• Sailing Boats
  • Motor Boats
  • Small Boats
  • Boat Engines
  • Commercial Boats
  • RIBs and Inflatable Boats
  • Boat Trailers
  • Boat Moorings
  • Other

We've picked some of our favourite charter locations that LateSail have to offer across Europe. Head off the beaten paths of Greece and Croatia and head to the mountains of Sweden or the turquoise seas of Montenegro for a brand new view of what Europe has to offer.

View all Charter holidays on Boats and Outboards.



Turkey is a deeply historical country with a rich, diverse landscape of beaches, mountains and cities. The Turquoise Coast is a beautiful backdrop for your sailing excursion, with jade coloured waters and forest covered hills sides. Beautiful beaches line the shores on this coastline - hunt down your own private coves to experience true relaxation during your trip. 

Where can you charter a boat in Turkey?
When is it best to sail in Turkey?
Spring (March - Mid June) is the best time to sail in Turkey as the weather is warm and the days are long in terms of light. Summer (June - August) is very hot, as well as being very busy in tourist regions due to it being peak season so may not be the best time to be travelling in and out of ports. Autumn and Winter bring rainier, darker days so sailing conditions won’t be as ideal.
What are the sailing conditions like in Turkey?
Turkish sailing conditions are excellent. There are offshore north-westerly winds of 15-20 knots throughout the season, with no tides or strong currents. Meltemi winds affect the summer months, blowing along the coasts. The Meltemi is stronger the further west you travel, meaning you’ll have to tack more when heading west. This wind is strongest between 1pm and 5pm, hitting up to 25 knots.
Those with less sailing knowledge or experience, should sail in the East where the gusts are weaker.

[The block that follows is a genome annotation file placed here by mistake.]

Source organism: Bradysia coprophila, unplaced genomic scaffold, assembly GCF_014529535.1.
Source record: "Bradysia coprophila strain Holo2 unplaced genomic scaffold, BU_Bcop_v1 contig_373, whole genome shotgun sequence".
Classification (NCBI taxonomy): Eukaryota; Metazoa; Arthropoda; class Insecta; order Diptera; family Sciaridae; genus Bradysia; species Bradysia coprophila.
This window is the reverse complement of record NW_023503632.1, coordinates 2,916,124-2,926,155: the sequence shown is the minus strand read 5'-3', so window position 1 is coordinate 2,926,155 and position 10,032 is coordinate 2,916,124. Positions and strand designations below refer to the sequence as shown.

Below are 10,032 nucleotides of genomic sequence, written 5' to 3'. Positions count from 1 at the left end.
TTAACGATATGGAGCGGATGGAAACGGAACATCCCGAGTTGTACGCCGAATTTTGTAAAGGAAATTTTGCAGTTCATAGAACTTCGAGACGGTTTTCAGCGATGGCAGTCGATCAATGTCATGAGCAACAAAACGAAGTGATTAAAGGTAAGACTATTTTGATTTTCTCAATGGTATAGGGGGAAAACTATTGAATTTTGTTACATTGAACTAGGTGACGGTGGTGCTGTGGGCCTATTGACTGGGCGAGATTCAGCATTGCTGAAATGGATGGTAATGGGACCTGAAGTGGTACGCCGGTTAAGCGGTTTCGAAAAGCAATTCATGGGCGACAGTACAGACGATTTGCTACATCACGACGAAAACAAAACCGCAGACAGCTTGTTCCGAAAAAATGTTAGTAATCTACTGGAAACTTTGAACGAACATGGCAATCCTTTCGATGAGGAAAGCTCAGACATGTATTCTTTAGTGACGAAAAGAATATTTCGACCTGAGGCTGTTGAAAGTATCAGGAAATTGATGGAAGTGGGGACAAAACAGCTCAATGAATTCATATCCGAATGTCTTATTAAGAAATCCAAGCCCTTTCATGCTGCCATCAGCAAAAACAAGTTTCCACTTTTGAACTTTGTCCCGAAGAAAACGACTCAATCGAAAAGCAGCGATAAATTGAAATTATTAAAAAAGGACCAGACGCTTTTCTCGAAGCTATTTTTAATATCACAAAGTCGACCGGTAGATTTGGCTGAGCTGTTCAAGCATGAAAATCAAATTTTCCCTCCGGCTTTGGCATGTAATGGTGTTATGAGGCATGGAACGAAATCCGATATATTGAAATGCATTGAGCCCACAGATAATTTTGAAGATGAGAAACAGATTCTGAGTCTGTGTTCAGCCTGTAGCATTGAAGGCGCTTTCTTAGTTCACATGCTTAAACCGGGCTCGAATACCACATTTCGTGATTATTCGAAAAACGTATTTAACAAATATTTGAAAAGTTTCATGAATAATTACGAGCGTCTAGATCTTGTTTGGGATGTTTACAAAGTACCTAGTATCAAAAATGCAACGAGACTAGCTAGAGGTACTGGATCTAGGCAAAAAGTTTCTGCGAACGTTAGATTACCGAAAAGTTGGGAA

France offers a broad range of landscapes and holidays, but with a beautiful coastline it’s perfect for a charter holiday without having to travel too far. Marseille is a port town with rich cultures and Grecian influences, while La Rochelle on the Western coast of the country is a gorgeous limestone ‘White City’ - both excellent areas to explore. La Trinite-sur-mer is a smaller area, but provides a great base to explore the North West of the country. 

Where can you charter a boat in France?
What are the sailing conditions like in France?
The French Mediterranean coastline has superb weather conditions with over 300 sunny days per year. The ideal months for sailing fall before and after peak season, in May, June, September and October. High season is best to avoid as it can get extremely busy. The conditions throughout the summer/early autumn months is perfect for sailing due to mild winds and sunny weather. These winds are brought by thermals and are gentle to moderate, normally directed from the North West.
The Mistral is a wind that occurs mainly in winter but occasionally occurs in the summer months. It’s a cold dry north wind that flows through the Rhone Valley to the Med and is able to reach speeds of 90 kmph. This is a front that shouldn’t be underestimated by sailors.


Lonely Planet describes Montenegro as a ‘slice of Adriatic heaven’ and the views certainly live up to this accolade. With a landscape of towering mountains, beautiful beaches and the glistening turquoise seas, it’s no wonder that Montenegro is an up and coming tourist hotspot. The coastline has some of the most stunning views that Europe has to offer. Mountains flow into the sea and ancient walled towns lined the cliff-sides. 
Where can you charter a boat in Montenegro?
What are the sailing conditions like in Montenegro?
The Montenegrin coastline is blessed with a Mediterranean climate - with an average of 10 hours of sunshine each day in the summer and temperatures of 28-30°. Sea temps range between 25-28° and tidal range is small (1-2ft).